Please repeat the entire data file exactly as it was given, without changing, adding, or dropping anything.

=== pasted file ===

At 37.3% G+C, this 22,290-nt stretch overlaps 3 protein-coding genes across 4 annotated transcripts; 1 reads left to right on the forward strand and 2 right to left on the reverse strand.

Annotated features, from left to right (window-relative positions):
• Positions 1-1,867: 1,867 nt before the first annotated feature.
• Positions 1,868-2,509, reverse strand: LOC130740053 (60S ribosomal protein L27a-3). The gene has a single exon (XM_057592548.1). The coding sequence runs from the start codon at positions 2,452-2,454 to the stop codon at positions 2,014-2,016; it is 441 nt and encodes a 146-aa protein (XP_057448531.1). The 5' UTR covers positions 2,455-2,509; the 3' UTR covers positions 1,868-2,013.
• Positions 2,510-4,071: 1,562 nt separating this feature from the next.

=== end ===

At 37.3% G+C, this 22,290-nt stretch overlaps 3 protein-coding genes across 4 annotated transcripts; 1 reads left to right on the forward strand and 2 right to left on the reverse strand.

Annotated features, from left to right (window-relative positions):
• Positions 1-1,867: 1,867 nt before the first annotated feature.
• Positions 1,868-2,509, reverse strand: LOC130740053 (60S ribosomal protein L27a-3). The gene has a single exon (XM_057592548.1). The coding sequence runs from the start codon at positions 2,452-2,454 to the stop codon at positions 2,014-2,016; it is 441 nt and encodes a 146-aa protein (XP_057448531.1). The 5' UTR covers positions 2,455-2,509; the 3' UTR covers positions 1,868-2,013.
• Positions 2,510-4,071: 1,562 nt separating this feature from the next.